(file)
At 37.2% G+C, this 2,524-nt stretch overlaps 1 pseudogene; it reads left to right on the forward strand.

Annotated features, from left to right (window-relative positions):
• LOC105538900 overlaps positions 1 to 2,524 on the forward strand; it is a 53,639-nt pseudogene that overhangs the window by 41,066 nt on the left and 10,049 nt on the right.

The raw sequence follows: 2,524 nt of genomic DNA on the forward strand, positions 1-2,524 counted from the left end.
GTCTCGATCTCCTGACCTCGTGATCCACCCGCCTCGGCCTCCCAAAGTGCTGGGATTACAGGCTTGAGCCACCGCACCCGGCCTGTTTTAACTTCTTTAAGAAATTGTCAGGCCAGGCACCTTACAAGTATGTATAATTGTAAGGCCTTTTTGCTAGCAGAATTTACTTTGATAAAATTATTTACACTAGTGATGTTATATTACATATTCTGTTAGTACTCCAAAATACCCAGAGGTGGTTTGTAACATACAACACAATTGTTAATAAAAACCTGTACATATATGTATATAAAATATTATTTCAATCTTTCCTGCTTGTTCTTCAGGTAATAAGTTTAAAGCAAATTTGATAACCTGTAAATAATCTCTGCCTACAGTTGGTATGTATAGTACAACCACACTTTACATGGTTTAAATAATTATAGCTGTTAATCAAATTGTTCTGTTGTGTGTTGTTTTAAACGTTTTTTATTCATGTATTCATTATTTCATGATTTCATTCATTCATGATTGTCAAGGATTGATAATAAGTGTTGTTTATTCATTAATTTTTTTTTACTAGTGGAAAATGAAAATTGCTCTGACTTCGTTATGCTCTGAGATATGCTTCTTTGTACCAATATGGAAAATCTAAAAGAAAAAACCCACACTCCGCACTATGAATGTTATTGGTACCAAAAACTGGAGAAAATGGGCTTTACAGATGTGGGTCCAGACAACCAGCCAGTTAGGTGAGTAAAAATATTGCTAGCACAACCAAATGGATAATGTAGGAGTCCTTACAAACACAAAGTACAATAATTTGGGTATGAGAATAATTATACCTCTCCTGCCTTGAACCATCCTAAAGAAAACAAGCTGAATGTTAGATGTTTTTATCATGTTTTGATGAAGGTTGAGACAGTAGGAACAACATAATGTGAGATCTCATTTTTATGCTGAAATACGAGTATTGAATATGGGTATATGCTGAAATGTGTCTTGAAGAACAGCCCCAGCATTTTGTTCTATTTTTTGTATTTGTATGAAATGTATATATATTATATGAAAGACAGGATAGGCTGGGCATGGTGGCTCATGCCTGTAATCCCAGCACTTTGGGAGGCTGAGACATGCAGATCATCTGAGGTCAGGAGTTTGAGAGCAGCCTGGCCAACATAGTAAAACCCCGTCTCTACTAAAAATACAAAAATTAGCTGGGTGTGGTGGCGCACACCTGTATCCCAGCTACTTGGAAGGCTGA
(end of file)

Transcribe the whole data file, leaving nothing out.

At 37.2% G+C, this 2,524-nt stretch overlaps 1 pseudogene; it reads left to right on the forward strand.

Annotated features, from left to right (window-relative positions):
• LOC105538900 overlaps positions 1 to 2,524 on the forward strand; it is a 53,639-nt pseudogene that overhangs the window by 41,066 nt on the left and 10,049 nt on the right.

The raw sequence follows: 2,524 nt of genomic DNA on the forward strand, positions 1-2,524 counted from the left end.
GTCTCGATCTCCTGACCTCGTGATCCACCCGCCTCGGCCTCCCAAAGTGCTGGGATTACAGGCTTGAGCCACCGCACCCGGCCTGTTTTAACTTCTTTAAGAAATTGTCAGGCCAGGCACCTTACAAGTATGTATAATTGTAAGGCCTTTTTGCTAGCAGAATTTACTTTGATAAAATTATTTACACTAGTGATGTTATATTACATATTCTGTTAGTACTCCAAAATACCCAGAGGTGGTTTGTAACATACAACACAATTGTTAATAAAAACCTGTACATATATGTATATAAAATATTATTTCAATCTTTCCTGCTTGTTCTTCAGGTAATAAGTTTAAAGCAAATTTGATAACCTGTAAATAATCTCTGCCTACAGTTGGTATGTATAGTACAACCACACTTTACATGGTTTAAATAATTATAGCTGTTAATCAAATTGTTCTGTTGTGTGTTGTTTTAAACGTTTTTTATTCATGTATTCATTATTTCATGATTTCATTCATTCATGATTGTCAAGGATTGATAATAAGTGTTGTTTATTCATTAATTTTTTTTTACTAGTGGAAAATGAAAATTGCTCTGACTTCGTTATGCTCTGAGATATGCTTCTTTGTACCAATATGGAAAATCTAAAAGAAAAAACCCACACTCCGCACTATGAATGTTATTGGTACCAAAAACTGGAGAAAATGGGCTTTACAGATGTGGGTCCAGACAACCAGCCAGTTAGGTGAGTAAAAATATTGCTAGCACAACCAAATGGATAATGTAGGAGTCCTTACAAACACAAAGTACAATAATTTGGGTATGAGAATAATTATACCTCTCCTGCCTTGAACCATCCTAAAGAAAACAAGCTGAATGTTAGATGTTTTTATCATGTTTTGATGAAGGTTGAGACAGTAGGAACAACATAATGTGAGATCTCATTTTTATGCTGAAATACGAGTATTGAATATGGGTATATGCTGAAATGTGTCTTGAAGAACAGCCCCAGCATTTTGTTCTATTTTTTGTATTTGTATGAAATGTATATATATTATATGAAAGACAGGATAGGCTGGGCATGGTGGCTCATGCCTGTAATCCCAGCACTTTGGGAGGCTGAGACATGCAGATCATCTGAGGTCAGGAGTTTGAGAGCAGCCTGGCCAACATAGTAAAACCCCGTCTCTACTAAAAATACAAAAATTAGCTGGGTGTGGTGGCGCACACCTGTATCCCAGCTACTTGGAAGGCTGA